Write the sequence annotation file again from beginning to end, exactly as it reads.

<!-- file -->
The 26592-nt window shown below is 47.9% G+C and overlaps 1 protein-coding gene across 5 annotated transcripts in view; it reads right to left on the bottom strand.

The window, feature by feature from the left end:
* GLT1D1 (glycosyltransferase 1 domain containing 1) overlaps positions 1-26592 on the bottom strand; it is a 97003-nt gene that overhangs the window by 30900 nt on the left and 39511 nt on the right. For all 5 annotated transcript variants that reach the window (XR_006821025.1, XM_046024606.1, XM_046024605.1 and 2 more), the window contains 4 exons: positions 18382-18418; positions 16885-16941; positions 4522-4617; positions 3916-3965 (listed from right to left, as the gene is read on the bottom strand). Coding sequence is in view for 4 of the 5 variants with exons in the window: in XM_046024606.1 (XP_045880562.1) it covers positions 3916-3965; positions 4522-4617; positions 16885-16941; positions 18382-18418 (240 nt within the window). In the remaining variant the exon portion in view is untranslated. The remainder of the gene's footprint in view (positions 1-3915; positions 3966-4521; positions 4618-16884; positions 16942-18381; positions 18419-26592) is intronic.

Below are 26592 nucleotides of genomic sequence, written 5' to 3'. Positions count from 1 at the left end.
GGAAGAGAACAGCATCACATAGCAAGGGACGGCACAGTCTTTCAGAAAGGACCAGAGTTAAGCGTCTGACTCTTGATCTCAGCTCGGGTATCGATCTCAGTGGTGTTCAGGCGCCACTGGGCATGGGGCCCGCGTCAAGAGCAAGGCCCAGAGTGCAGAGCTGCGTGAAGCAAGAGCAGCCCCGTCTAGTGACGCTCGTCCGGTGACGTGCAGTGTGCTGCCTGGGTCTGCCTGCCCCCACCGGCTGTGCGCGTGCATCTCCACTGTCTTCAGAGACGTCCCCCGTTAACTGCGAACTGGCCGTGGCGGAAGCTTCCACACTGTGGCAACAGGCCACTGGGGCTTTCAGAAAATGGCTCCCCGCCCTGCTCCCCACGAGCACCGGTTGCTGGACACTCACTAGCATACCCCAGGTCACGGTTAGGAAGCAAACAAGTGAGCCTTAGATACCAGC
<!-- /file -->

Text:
The 26592-nt window shown below is 47.9% G+C and overlaps 1 protein-coding gene across 5 annotated transcripts in view; it reads right to left on the bottom strand.

The window, feature by feature from the left end:
* GLT1D1 (glycosyltransferase 1 domain containing 1) overlaps positions 1-26592 on the bottom strand; it is a 97003-nt gene that overhangs the window by 30900 nt on the left and 39511 nt on the right. For all 5 annotated transcript variants that reach the window (XR_006821025.1, XM_046024606.1, XM_046024605.1 and 2 more), the window contains 4 exons: positions 18382-18418; positions 16885-16941; positions 4522-4617; positions 3916-3965 (listed from right to left, as the gene is read on the bottom strand). Coding sequence is in view for 4 of the 5 variants with exons in the window: in XM_046024606.1 (XP_045880562.1) it covers positions 3916-3965; positions 4522-4617; positions 16885-16941; positions 18382-18418 (240 nt within the window). In the remaining variant the exon portion in view is untranslated. The remainder of the gene's footprint in view (positions 1-3915; positions 3966-4521; positions 4618-16884; positions 16942-18381; positions 18419-26592) is intronic.

Below are 26592 nucleotides of genomic sequence, written 5' to 3'. Positions count from 1 at the left end.
GGAAGAGAACAGCATCACATAGCAAGGGACGGCACAGTCTTTCAGAAAGGACCAGAGTTAAGCGTCTGACTCTTGATCTCAGCTCGGGTATCGATCTCAGTGGTGTTCAGGCGCCACTGGGCATGGGGCCCGCGTCAAGAGCAAGGCCCAGAGTGCAGAGCTGCGTGAAGCAAGAGCAGCCCCGTCTAGTGACGCTCGTCCGGTGACGTGCAGTGTGCTGCCTGGGTCTGCCTGCCCCCACCGGCTGTGCGCGTGCATCTCCACTGTCTTCAGAGACGTCCCCCGTTAACTGCGAACTGGCCGTGGCGGAAGCTTCCACACTGTGGCAACAGGCCACTGGGGCTTTCAGAAAATGGCTCCCCGCCCTGCTCCCCACGAGCACCGGTTGCTGGACACTCACTAGCATACCCCAGGTCACGGTTAGGAAGCAAACAAGTGAGCCTTAGATACCAGC